Saturday, October 08, 2005

Which Hand, Your Honour?

Right, I am now gonna tell the story of the day I went to court. I sooooo wanted to bring my camera and take a pix ... because this is like a rare opportunity but I did not think the judge would take kindly to me doing a Japanese tourist routine in her court.

First, the Subordinate Court is quite big but it looks like a government school with the prerequisite beige, brown and white tiles creatively juxtaposed for a retro look which everyone is trying to forget. Except that this "school of misdemeanour" has security posts and lots of policemen trying to look dangerous. Rather like an American school I reckon. Ok, sorry ... low Columbine blow.

I am so female sometimes it's revolting. I spent the morning pondering what I should wear to court. It had to be conservative enough not to piss off the judge but also dressy enough as we had our exhibition opening cocktails that evening. I decided on a 3/4-sleeved layered lavendar knit top with a pair of slim dark grey pants. Did the usual chignon and pearl ear-rings and I was ready for tea with the Queen Mum. I was set. With my computer briefcase, my fuschia pashmina shaw and the schoolmarm look, no one would think I was associated with a Sri Lankan crime syndicate.

Going through the security checks at the courts was disappointingly uneventful. But dayum! What is with all those stairs! My court room was on the third floor and there were no escalators. I gasped in horror and circled the atrium trying to see if a flight of escalators or a lift would suddenly materialise. By now, the policemen who had given me nary a look before were starting to glance at me suspiciously. Bugger, time to suck it up and climb those damn stairs. Bloody heavy computer briefcase!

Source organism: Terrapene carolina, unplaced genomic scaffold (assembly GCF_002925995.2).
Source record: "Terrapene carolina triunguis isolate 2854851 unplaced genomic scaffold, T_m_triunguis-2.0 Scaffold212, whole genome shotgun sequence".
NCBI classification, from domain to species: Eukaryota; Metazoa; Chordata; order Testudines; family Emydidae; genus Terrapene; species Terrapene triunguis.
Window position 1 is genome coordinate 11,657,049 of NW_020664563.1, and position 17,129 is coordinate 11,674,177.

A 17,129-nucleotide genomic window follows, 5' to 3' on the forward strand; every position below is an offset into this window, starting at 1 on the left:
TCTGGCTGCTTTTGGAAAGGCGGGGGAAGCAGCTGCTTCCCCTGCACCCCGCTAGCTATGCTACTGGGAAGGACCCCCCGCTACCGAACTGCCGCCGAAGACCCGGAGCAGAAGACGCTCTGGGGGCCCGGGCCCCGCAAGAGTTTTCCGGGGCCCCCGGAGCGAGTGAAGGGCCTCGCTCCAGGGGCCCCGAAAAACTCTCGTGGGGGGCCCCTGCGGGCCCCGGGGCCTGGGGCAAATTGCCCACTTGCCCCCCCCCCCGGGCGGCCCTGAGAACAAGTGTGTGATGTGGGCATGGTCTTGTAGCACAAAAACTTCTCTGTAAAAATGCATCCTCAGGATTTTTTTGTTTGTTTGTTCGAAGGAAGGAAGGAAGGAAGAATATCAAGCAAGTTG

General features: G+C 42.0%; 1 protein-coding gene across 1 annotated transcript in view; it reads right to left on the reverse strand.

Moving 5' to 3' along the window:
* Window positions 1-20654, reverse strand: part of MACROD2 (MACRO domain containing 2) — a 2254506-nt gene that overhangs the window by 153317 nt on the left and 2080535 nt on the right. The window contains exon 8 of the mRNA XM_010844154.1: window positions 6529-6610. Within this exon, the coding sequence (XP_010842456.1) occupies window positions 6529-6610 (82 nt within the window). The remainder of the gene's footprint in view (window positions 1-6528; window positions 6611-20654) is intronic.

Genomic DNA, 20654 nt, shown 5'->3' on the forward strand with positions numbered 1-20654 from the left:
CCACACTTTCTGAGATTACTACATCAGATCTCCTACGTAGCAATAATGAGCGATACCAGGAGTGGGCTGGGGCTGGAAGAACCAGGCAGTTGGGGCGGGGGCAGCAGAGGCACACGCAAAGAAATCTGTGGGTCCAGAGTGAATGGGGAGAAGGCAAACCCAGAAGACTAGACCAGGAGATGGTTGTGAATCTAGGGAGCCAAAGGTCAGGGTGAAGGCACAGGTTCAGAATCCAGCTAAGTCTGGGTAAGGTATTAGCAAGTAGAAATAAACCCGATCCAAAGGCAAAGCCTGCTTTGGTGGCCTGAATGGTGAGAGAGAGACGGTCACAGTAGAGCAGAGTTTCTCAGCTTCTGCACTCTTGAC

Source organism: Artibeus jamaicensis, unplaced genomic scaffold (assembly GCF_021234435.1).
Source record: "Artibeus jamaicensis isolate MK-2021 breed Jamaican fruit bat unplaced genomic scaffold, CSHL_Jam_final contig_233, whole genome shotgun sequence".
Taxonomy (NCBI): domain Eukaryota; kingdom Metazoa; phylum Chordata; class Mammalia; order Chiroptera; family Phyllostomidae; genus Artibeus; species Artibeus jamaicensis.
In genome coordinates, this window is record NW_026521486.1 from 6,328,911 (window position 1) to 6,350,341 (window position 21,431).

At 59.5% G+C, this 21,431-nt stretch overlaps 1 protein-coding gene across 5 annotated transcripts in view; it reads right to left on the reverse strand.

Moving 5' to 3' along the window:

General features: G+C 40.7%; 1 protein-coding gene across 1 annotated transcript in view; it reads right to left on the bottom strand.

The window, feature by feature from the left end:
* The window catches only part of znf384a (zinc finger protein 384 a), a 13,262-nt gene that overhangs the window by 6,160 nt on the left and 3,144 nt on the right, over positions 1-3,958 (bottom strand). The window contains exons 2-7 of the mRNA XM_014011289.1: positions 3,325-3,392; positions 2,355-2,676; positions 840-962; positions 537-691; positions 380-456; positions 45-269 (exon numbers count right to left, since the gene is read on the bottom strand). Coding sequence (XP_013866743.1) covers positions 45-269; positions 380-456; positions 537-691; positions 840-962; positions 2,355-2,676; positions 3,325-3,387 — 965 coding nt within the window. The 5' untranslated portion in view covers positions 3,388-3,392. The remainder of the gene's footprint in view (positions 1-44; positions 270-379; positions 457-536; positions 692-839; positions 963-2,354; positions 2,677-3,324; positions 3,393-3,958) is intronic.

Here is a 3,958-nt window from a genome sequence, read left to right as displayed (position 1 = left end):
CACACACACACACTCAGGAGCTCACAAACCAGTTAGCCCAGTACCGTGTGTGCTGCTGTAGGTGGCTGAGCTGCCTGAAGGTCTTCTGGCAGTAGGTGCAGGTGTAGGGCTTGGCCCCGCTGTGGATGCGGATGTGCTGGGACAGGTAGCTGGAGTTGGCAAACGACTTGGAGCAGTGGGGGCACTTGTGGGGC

By the time I got to the 3rd floor I was a panting mess. The Bogus Copper saw me and smiling broadly escorted me to a seat. And I was left there alone to sit for about 45 mins. Deja vu. Luckily I'd bought a book on Water and Ink - fascinating read about the evolution of modern ink painting. Good thing the book was riveting or I would have been hopelessly bored.

Finally, Bogus Copper comes and gets me and takes me to a room with a table and some chairs. It's a well appointed room with poorly painted, caked up grey walls and clean but streaky grey floors and oh ...lovely, exposed grey pipes and casings. Nice. And guess what? I sat there for another 30 mins waiting. Except this time I had the Bogus Copper and an unidentified young Indian bloke in civilian clothes (wait, Bogus Copper is always in civilian clothes too) who kept smiling shyly at me so I felt obliged to smile back nervously. The smile got even more nervous when Bogus Copper decided to take off his belt. Fortunately it was just to slip his handphone case through the belt a la Phua Chu Kang. Have you ever seen an Indian Ah Beng? Wait ... that's what Phua Chu Kang really is. Wow .. epiphany!